Ricky Romero: Arrived

In the 2005 MLB draft, Ricky Romero was taken with the sixth overall pick by the Toronto Blue Jays. Sandwiched between guys like Justin Upton, Ryan Zimmerman, Ryan Braun, and Troy Tulowitzki, it seemed like Toronto wasted their pick. While those guys were busy becoming franchise players, Romero was stuck in the minors.

After a solid professional debut at the A+ level in 2006, where he posted a 2.47 ERA and 2.99 FIP in 58.1 innings, Romero began to lose his prospect status. After posting 4+ FIP’s at AA in 2007 and 2008, it appeared as though the lefty was becoming a bust.

But then he burst onto the scene in 2009, throwing 178 solid innings for Toronto. He had a 4.30 ERA, 4.33 FIP, 4.67 tERA, 7.13 K/9, 3.99 BB/9, 0.91 HR/9, and 2.7 WAR. Not great, but not bad for someone who was on the cusp of being labeled a bust.

It’s what he’s done so far in 2010 that has people taking notice of him. Granted SSS, but still. Over 15 innings he has sixteen K’s to just five hits, four walks, and one home run. Yeah.

So what’s been the difference so far? The cutter and change.

In 2009 Romero threw four pitches- fastball, changeup, curveball, and slider, with the change being his best pitch. He threw his low nineties fastball 53.3% of the time, but it was inaffective. It was -11.4 Runs Above Average (RAA). His slider was also relatively inaffective at -2.9 RAA, but he threw it just 9% of the time, the fewest of his four pitches. Meanwhile, his changeup was one of the best in baseball at 9.3 RAA and his curve was 0.2 RAA.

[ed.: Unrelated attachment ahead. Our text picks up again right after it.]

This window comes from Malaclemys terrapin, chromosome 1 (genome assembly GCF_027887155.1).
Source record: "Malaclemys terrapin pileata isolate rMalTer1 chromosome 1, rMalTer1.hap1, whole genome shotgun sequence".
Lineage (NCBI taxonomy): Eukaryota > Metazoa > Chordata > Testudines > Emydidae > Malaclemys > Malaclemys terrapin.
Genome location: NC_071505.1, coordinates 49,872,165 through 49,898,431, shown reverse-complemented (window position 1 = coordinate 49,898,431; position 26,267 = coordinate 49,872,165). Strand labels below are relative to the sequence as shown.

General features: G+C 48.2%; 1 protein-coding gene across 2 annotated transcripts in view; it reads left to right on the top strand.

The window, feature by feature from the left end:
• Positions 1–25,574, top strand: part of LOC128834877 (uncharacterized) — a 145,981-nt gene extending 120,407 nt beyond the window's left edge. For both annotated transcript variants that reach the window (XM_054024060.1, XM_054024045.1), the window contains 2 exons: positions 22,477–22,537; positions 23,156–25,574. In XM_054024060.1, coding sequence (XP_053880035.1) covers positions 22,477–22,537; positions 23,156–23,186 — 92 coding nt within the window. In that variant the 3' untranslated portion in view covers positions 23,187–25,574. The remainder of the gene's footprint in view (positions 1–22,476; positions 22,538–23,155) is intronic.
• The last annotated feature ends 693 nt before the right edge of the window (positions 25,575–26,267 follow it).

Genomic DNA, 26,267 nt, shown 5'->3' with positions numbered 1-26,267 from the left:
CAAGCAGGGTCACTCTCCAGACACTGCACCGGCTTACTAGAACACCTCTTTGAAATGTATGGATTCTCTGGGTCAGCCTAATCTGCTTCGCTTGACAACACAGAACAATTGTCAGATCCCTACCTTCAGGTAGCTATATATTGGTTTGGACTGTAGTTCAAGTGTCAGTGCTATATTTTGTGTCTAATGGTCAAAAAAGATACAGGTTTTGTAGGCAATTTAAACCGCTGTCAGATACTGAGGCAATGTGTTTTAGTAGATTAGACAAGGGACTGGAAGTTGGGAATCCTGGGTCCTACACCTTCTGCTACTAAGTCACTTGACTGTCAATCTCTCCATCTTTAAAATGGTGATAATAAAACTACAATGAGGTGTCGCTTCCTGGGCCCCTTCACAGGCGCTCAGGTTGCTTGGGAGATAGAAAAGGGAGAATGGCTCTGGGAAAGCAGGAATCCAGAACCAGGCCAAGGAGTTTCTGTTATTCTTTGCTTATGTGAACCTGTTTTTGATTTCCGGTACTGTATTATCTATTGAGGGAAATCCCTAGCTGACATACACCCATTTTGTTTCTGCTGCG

Obviously, as many Jays fans will tell you, he threw too many fastballs and it killed him. The pitch was not very good but he threw it more than half the time, while throwing his best pitch just 22.2% of the time. So he made some changes.

The first change was more change (you like that sentence?). In fifteen innings he’s thrown the changeup 29.4% of the time. He’s also thrown it at the expense of the fastball, which he’s thrown only 34.8% of the time.

But the biggest difference is his new cutter. The cutter is his fifth pitch and does two things for him. 1) It means less fastballs

2) By giving him a fifth pitch, it allows him to mix pitches effectively in order to keep hitters guessing and off balance

Point number two is huge. The dood has FIVE pitches that he has balanced well so far. The result is off balance hitters. He isn’t favoring his fastball like he was in 2009. A side effect is that all his pitches have been above average so far- even the fastball and slider. If he is feeling one pitch one game, he can go with it. He can also use a scouting report more effectively. The development of the cutter looks like it will do wonders.

As Marc Hulet of fangraphs wrote:

He has good fastball velocity for a lefty, and he sat between 89-93 mph with the heater for most of the night, but it was Romero’s ability to keep the hitters guessing that led to his success on the mound.


So far Ricky Romero has been a stud. He’s a ground ball pitcher who can also punch batters out. But as stated before, fifteen innings is a SSS. He is just 26 though and we’ll see if he can continue to balance and mix his pitches over the season.

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